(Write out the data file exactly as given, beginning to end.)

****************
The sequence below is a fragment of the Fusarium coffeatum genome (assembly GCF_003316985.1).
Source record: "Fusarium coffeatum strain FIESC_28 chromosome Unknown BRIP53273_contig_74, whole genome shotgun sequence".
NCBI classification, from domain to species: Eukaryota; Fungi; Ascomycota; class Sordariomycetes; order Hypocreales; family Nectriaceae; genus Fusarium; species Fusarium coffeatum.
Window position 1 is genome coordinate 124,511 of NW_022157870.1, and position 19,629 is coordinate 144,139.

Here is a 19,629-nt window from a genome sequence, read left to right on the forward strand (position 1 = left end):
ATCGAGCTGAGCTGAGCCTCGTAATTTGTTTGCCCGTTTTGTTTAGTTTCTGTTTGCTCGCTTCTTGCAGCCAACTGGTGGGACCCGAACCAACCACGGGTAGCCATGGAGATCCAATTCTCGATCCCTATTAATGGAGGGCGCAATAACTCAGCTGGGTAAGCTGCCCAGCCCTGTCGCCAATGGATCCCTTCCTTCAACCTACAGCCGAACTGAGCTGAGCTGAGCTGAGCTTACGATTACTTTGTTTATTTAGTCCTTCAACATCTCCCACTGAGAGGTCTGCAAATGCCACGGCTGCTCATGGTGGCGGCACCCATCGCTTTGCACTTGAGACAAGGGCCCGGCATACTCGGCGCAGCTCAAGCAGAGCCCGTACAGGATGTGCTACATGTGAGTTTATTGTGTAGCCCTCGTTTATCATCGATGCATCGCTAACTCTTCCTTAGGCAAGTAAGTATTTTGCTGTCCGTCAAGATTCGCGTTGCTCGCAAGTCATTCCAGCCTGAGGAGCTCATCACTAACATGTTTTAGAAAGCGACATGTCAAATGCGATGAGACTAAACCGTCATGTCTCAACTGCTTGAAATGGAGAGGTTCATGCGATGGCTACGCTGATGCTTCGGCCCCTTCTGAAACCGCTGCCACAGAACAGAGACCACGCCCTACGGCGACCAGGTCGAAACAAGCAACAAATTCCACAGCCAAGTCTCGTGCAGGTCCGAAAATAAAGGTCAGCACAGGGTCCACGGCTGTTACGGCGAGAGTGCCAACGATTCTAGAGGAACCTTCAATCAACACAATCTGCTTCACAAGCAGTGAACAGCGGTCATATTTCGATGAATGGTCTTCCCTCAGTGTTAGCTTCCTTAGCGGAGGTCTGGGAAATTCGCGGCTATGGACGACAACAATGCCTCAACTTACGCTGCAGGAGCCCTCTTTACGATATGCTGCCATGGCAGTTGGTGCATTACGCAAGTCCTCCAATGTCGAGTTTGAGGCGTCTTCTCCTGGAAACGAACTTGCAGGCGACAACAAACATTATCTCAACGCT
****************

The sequence below is a fragment of the Fusarium coffeatum genome (assembly GCF_003316985.1).
Source record: "Fusarium coffeatum strain FIESC_28 chromosome Unknown BRIP53273_contig_74, whole genome shotgun sequence".
NCBI classification, from domain to species: Eukaryota; Fungi; Ascomycota; class Sordariomycetes; order Hypocreales; family Nectriaceae; genus Fusarium; species Fusarium coffeatum.
Window position 1 is genome coordinate 124,511 of NW_022157870.1, and position 19,629 is coordinate 144,139.

Here is a 19,629-nt window from a genome sequence, read left to right on the forward strand (position 1 = left end):
ATCGAGCTGAGCTGAGCCTCGTAATTTGTTTGCCCGTTTTGTTTAGTTTCTGTTTGCTCGCTTCTTGCAGCCAACTGGTGGGACCCGAACCAACCACGGGTAGCCATGGAGATCCAATTCTCGATCCCTATTAATGGAGGGCGCAATAACTCAGCTGGGTAAGCTGCCCAGCCCTGTCGCCAATGGATCCCTTCCTTCAACCTACAGCCGAACTGAGCTGAGCTGAGCTGAGCTTACGATTACTTTGTTTATTTAGTCCTTCAACATCTCCCACTGAGAGGTCTGCAAATGCCACGGCTGCTCATGGTGGCGGCACCCATCGCTTTGCACTTGAGACAAGGGCCCGGCATACTCGGCGCAGCTCAAGCAGAGCCCGTACAGGATGTGCTACATGTGAGTTTATTGTGTAGCCCTCGTTTATCATCGATGCATCGCTAACTCTTCCTTAGGCAAGTAAGTATTTTGCTGTCCGTCAAGATTCGCGTTGCTCGCAAGTCATTCCAGCCTGAGGAGCTCATCACTAACATGTTTTAGAAAGCGACATGTCAAATGCGATGAGACTAAACCGTCATGTCTCAACTGCTTGAAATGGAGAGGTTCATGCGATGGCTACGCTGATGCTTCGGCCCCTTCTGAAACCGCTGCCACAGAACAGAGACCACGCCCTACGGCGACCAGGTCGAAACAAGCAACAAATTCCACAGCCAAGTCTCGTGCAGGTCCGAAAATAAAGGTCAGCACAGGGTCCACGGCTGTTACGGCGAGAGTGCCAACGATTCTAGAGGAACCTTCAATCAACACAATCTGCTTCACAAGCAGTGAACAGCGGTCATATTTCGATGAATGGTCTTCCCTCAGTGTTAGCTTCCTTAGCGGAGGTCTGGGAAATTCGCGGCTATGGACGACAACAATGCCTCAACTTACGCTGCAGGAGCCCTCTTTACGATATGCTGCCATGGCAGTTGGTGCATTACGCAAGTCCTCCAATGTCGAGTTTGAGGCGTCTTCTCCTGGAAACGAACTTGCAGGCGACAACAAACATTATCTCAACGCT